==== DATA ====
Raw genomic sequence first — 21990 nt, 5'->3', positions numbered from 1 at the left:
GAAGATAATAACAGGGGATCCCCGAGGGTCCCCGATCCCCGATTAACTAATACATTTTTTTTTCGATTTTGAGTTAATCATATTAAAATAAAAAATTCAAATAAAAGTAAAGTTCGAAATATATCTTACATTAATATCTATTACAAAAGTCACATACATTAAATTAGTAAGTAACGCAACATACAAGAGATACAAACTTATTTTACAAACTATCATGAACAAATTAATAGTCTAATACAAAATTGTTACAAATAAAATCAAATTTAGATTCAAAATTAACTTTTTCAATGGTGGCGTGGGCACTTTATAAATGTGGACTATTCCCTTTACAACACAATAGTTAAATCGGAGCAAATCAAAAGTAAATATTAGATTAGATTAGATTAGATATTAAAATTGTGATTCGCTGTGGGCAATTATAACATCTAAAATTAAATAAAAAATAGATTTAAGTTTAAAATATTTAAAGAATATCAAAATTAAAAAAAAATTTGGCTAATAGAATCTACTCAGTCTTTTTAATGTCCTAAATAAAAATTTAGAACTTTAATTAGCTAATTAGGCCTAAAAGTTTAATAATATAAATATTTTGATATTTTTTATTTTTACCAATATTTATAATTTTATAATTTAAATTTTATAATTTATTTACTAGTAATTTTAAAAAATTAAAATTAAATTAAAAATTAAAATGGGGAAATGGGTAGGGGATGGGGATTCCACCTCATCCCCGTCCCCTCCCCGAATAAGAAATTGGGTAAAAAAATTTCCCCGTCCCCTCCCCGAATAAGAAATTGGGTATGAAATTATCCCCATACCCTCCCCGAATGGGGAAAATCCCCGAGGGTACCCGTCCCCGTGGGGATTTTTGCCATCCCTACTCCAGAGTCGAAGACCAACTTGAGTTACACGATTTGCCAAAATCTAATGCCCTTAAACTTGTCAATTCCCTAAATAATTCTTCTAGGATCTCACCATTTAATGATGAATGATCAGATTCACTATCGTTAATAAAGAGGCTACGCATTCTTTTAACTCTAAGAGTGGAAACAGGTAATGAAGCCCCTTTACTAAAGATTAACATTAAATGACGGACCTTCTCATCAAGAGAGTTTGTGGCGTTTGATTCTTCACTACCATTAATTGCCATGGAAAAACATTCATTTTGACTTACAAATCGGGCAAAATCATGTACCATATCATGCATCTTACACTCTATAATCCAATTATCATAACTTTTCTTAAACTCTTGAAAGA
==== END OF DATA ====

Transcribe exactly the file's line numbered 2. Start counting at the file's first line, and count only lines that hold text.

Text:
GAAGATAATAACAGGGGATCCCCGAGGGTCCCCGATCCCCGATTAACTAATACATTTTTTTTTCGATTTTGAGTTAATCATATTAAAATAAAAAATTCAAATAAAAGTAAAGTTCGAAATATATCTTACATTAATATCTATTACAAAAGTCACATACATTAAATTAGTAAGTAACGCAACATACAAGAGATACAAACTTATTTTACAAACTATCATGAACAAATTAATAGTCTAATACAAAATTGTTACAAATAAAATCAAATTTAGATTCAAAATTAACTTTTTCAATGGTGGCGTGGGCACTTTATAAATGTGGACTATTCCCTTTACAACACAATAGTTAAATCGGAGCAAATCAAAAGTAAATATTAGATTAGATTAGATTAGATATTAAAATTGTGATTCGCTGTGGGCAATTATAACATCTAAAATTAAATAAAAAATAGATTTAAGTTTAAAATATTTAAAGAATATCAAAATTAAAAAAAAATTTGGCTAATAGAATCTACTCAGTCTTTTTAATGTCCTAAATAAAAATTTAGAACTTTAATTAGCTAATTAGGCCTAAAAGTTTAATAATATAAATATTTTGATATTTTTTATTTTTACCAATATTTATAATTTTATAATTTAAATTTTATAATTTATTTACTAGTAATTTTAAAAAATTAAAATTAAATTAAAAATTAAAATGGGGAAATGGGTAGGGGATGGGGATTCCACCTCATCCCCGTCCCCTCCCCGAATAAGAAATTGGGTAAAAAAATTTCCCCGTCCCCTCCCCGAATAAGAAATTGGGTATGAAATTATCCCCATACCCTCCCCGAATGGGGAAAATCCCCGAGGGTACCCGTCCCCGTGGGGATTTTTGCCATCCCTACTCCAGAGTCGAAGACCAACTTGAGTTACACGATTTGCCAAAATCTAATGCCCTTAAACTTGTCAATTCCCTAAATAATTCTTCTAGGATCTCACCATTTAATGATGAATGATCAGATTCACTATCGTTAATAAAGAGGCTACGCATTCTTTTAACTCTAAGAGTGGAAACAGGTAATGAAGCCCCTTTACTAAAGATTAACATTAAATGACGGACCTTCTCATCAAGAGAGTTTGTGGCGTTTGATTCTTCACTACCATTAATTGCCATGGAAAAACATTCATTTTGACTTACAAATCGGGCAAAATCATGTACCATATCATGCATCTTACACTCTATAATCCAATTATCATAACTTTTCTTAAACTCTTGAAAGA